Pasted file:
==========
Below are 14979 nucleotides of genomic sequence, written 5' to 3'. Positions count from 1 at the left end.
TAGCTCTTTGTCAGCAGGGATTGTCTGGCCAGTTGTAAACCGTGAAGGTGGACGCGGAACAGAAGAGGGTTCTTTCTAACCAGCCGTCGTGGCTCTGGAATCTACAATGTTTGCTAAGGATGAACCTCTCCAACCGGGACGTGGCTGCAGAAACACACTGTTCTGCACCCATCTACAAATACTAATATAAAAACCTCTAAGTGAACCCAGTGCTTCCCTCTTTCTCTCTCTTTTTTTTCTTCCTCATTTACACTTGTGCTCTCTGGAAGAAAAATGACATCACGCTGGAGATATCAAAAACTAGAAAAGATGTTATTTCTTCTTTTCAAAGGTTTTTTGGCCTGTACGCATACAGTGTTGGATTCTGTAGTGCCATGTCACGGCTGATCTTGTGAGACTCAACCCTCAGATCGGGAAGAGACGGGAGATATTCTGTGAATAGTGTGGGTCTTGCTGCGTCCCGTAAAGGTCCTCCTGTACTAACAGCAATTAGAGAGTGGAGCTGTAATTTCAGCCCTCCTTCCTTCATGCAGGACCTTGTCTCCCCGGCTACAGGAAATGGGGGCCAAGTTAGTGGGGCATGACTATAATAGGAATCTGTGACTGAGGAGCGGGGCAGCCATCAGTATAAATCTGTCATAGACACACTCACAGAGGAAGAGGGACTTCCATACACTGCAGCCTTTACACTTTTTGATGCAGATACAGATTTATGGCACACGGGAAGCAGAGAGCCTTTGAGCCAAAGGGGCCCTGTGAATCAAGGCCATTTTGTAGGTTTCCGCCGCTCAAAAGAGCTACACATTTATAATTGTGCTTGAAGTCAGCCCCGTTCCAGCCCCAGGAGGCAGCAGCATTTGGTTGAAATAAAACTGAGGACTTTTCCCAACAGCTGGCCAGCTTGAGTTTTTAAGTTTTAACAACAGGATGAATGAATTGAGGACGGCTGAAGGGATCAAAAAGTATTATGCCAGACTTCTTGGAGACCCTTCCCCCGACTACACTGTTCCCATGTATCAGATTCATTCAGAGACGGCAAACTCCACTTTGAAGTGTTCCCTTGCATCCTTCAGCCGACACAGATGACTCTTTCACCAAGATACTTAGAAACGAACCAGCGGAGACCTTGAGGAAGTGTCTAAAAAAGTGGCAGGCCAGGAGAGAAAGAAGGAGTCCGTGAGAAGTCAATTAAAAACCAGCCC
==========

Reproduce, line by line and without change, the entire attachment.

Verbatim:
Below are 14979 nucleotides of genomic sequence, written 5' to 3'. Positions count from 1 at the left end.
TAGCTCTTTGTCAGCAGGGATTGTCTGGCCAGTTGTAAACCGTGAAGGTGGACGCGGAACAGAAGAGGGTTCTTTCTAACCAGCCGTCGTGGCTCTGGAATCTACAATGTTTGCTAAGGATGAACCTCTCCAACCGGGACGTGGCTGCAGAAACACACTGTTCTGCACCCATCTACAAATACTAATATAAAAACCTCTAAGTGAACCCAGTGCTTCCCTCTTTCTCTCTCTTTTTTTTCTTCCTCATTTACACTTGTGCTCTCTGGAAGAAAAATGACATCACGCTGGAGATATCAAAAACTAGAAAAGATGTTATTTCTTCTTTTCAAAGGTTTTTTGGCCTGTACGCATACAGTGTTGGATTCTGTAGTGCCATGTCACGGCTGATCTTGTGAGACTCAACCCTCAGATCGGGAAGAGACGGGAGATATTCTGTGAATAGTGTGGGTCTTGCTGCGTCCCGTAAAGGTCCTCCTGTACTAACAGCAATTAGAGAGTGGAGCTGTAATTTCAGCCCTCCTTCCTTCATGCAGGACCTTGTCTCCCCGGCTACAGGAAATGGGGGCCAAGTTAGTGGGGCATGACTATAATAGGAATCTGTGACTGAGGAGCGGGGCAGCCATCAGTATAAATCTGTCATAGACACACTCACAGAGGAAGAGGGACTTCCATACACTGCAGCCTTTACACTTTTTGATGCAGATACAGATTTATGGCACACGGGAAGCAGAGAGCCTTTGAGCCAAAGGGGCCCTGTGAATCAAGGCCATTTTGTAGGTTTCCGCCGCTCAAAAGAGCTACACATTTATAATTGTGCTTGAAGTCAGCCCCGTTCCAGCCCCAGGAGGCAGCAGCATTTGGTTGAAATAAAACTGAGGACTTTTCCCAACAGCTGGCCAGCTTGAGTTTTTAAGTTTTAACAACAGGATGAATGAATTGAGGACGGCTGAAGGGATCAAAAAGTATTATGCCAGACTTCTTGGAGACCCTTCCCCCGACTACACTGTTCCCATGTATCAGATTCATTCAGAGACGGCAAACTCCACTTTGAAGTGTTCCCTTGCATCCTTCAGCCGACACAGATGACTCTTTCACCAAGATACTTAGAAACGAACCAGCGGAGACCTTGAGGAAGTGTCTAAAAAAGTGGCAGGCCAGGAGAGAAAGAAGGAGTCCGTGAGAAGTCAATTAAAAACCAGCCC